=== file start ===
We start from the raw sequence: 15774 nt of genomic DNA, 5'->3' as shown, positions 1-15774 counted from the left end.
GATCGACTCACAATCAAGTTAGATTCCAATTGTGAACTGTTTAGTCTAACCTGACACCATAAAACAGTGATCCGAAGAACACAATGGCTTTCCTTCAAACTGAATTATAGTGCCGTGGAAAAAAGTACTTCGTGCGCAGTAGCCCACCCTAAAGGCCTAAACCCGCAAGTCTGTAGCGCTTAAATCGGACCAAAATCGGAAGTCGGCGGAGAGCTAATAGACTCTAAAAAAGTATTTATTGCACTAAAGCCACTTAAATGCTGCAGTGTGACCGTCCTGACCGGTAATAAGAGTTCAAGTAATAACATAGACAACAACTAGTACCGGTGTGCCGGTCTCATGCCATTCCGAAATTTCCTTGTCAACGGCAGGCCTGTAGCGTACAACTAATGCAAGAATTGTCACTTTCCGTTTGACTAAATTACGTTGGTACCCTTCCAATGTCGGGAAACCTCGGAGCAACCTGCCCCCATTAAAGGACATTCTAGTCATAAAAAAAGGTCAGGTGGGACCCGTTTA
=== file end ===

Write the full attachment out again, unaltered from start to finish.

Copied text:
We start from the raw sequence: 15774 nt of genomic DNA, 5'->3' as shown, positions 1-15774 counted from the left end.
GATCGACTCACAATCAAGTTAGATTCCAATTGTGAACTGTTTAGTCTAACCTGACACCATAAAACAGTGATCCGAAGAACACAATGGCTTTCCTTCAAACTGAATTATAGTGCCGTGGAAAAAAGTACTTCGTGCGCAGTAGCCCACCCTAAAGGCCTAAACCCGCAAGTCTGTAGCGCTTAAATCGGACCAAAATCGGAAGTCGGCGGAGAGCTAATAGACTCTAAAAAAGTATTTATTGCACTAAAGCCACTTAAATGCTGCAGTGTGACCGTCCTGACCGGTAATAAGAGTTCAAGTAATAACATAGACAACAACTAGTACCGGTGTGCCGGTCTCATGCCATTCCGAAATTTCCTTGTCAACGGCAGGCCTGTAGCGTACAACTAATGCAAGAATTGTCACTTTCCGTTTGACTAAATTACGTTGGTACCCTTCCAATGTCGGGAAACCTCGGAGCAACCTGCCCCCATTAAAGGACATTCTAGTCATAAAAAAAGGTCAGGTGGGACCCGTTTA